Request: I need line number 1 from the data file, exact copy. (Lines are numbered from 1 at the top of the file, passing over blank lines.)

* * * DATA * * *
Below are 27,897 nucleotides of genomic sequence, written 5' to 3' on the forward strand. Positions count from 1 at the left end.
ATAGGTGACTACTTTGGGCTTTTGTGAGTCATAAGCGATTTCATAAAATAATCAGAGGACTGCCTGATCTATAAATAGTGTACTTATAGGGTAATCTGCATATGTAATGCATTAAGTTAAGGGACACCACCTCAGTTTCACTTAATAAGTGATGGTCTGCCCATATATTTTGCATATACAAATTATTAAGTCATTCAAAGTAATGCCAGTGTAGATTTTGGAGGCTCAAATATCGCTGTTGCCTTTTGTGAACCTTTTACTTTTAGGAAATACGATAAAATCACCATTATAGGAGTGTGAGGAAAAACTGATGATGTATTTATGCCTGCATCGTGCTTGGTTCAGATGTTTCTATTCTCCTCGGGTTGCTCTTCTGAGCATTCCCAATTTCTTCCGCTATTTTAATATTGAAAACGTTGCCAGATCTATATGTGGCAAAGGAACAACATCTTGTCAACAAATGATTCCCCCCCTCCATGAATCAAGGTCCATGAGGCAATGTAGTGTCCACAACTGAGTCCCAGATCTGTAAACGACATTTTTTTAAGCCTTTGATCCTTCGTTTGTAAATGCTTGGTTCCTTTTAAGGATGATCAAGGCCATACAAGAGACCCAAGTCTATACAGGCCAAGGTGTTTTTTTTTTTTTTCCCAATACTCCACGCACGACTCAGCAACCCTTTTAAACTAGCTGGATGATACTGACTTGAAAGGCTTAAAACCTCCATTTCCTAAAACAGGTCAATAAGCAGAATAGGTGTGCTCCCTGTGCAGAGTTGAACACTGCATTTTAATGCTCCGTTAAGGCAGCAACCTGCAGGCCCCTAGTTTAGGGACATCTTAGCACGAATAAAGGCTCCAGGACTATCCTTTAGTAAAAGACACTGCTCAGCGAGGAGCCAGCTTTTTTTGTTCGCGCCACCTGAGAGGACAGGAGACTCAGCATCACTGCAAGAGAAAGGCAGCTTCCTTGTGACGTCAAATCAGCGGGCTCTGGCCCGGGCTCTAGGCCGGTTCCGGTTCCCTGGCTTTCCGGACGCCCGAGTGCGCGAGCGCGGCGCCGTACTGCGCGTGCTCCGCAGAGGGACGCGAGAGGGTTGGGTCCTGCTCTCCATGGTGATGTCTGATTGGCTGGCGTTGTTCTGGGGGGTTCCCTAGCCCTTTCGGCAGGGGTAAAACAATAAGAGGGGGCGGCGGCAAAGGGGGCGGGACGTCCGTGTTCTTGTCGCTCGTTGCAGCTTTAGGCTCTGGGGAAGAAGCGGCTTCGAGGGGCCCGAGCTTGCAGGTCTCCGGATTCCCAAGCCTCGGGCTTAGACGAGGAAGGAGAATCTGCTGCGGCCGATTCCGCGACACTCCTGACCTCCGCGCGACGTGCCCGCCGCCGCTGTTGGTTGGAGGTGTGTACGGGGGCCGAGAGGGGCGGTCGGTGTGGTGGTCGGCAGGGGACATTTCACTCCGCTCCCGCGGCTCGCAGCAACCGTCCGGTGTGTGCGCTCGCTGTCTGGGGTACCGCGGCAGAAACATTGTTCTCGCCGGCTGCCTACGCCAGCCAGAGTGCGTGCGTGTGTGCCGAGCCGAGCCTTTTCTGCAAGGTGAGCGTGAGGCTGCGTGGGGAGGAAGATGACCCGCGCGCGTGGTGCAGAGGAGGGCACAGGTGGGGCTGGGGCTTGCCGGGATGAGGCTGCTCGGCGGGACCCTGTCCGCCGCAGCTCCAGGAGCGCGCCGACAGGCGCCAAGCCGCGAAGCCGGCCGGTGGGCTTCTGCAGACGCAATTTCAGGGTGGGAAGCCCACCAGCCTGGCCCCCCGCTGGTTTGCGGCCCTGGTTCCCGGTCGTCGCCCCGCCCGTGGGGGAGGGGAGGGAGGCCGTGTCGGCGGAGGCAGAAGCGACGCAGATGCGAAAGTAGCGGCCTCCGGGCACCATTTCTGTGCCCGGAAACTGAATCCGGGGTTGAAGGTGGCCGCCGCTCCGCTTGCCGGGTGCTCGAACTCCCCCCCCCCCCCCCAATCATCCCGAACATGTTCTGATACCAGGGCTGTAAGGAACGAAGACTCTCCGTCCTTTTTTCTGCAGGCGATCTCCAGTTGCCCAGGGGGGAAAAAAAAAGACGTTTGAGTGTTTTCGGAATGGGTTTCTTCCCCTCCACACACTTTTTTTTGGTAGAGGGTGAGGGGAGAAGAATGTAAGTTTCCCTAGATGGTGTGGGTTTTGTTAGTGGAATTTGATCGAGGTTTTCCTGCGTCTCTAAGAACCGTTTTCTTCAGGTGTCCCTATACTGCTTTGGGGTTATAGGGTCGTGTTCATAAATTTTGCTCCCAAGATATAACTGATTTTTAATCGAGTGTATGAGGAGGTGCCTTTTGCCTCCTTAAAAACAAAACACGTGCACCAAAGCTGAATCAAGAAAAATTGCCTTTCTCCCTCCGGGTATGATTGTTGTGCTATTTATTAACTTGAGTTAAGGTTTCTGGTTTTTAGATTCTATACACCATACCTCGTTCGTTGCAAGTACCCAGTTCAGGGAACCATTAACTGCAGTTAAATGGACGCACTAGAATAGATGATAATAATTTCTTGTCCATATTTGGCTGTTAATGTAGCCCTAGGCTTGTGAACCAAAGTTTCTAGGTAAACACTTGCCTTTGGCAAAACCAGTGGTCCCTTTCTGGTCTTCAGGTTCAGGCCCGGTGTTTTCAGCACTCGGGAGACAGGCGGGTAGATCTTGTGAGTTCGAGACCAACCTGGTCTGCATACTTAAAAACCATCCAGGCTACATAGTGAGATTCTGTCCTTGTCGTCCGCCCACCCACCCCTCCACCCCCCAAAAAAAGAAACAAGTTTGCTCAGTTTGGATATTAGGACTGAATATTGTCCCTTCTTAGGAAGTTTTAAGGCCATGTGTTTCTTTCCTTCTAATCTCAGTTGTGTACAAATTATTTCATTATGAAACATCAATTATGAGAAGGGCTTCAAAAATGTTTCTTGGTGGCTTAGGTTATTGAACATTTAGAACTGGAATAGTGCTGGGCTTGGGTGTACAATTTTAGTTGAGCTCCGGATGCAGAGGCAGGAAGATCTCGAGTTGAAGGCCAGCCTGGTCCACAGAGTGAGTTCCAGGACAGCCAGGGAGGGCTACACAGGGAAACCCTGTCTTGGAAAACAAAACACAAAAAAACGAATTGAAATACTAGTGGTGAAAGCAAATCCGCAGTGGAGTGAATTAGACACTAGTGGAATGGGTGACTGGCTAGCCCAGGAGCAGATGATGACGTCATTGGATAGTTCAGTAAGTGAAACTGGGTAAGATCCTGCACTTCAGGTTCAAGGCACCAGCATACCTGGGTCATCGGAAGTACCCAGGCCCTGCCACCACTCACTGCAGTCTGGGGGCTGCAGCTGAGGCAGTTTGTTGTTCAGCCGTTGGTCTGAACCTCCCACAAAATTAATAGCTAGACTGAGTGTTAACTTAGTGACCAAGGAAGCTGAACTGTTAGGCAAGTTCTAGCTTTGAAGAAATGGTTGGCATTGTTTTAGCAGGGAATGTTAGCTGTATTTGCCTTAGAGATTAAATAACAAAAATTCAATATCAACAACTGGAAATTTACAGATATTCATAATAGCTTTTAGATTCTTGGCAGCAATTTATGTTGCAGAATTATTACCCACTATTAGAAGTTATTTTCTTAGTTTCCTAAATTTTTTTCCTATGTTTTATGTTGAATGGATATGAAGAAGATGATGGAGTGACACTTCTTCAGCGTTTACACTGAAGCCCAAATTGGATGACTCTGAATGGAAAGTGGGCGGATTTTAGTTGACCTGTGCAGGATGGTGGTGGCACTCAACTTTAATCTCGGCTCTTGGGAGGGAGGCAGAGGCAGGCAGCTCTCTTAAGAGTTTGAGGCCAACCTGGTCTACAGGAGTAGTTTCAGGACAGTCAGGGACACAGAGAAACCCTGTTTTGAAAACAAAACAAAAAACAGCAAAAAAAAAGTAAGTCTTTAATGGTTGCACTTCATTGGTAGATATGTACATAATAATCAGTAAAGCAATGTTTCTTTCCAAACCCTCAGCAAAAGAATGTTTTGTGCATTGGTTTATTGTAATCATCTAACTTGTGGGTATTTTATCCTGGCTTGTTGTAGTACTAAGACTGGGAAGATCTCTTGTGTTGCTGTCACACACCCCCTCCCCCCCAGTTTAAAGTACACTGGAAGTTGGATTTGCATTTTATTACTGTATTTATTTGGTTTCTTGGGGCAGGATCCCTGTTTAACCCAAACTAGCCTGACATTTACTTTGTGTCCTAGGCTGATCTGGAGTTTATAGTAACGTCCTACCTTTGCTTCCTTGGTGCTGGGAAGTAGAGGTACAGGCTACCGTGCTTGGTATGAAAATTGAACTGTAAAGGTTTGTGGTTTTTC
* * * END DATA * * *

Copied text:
Below are 27,897 nucleotides of genomic sequence, written 5' to 3' on the forward strand. Positions count from 1 at the left end.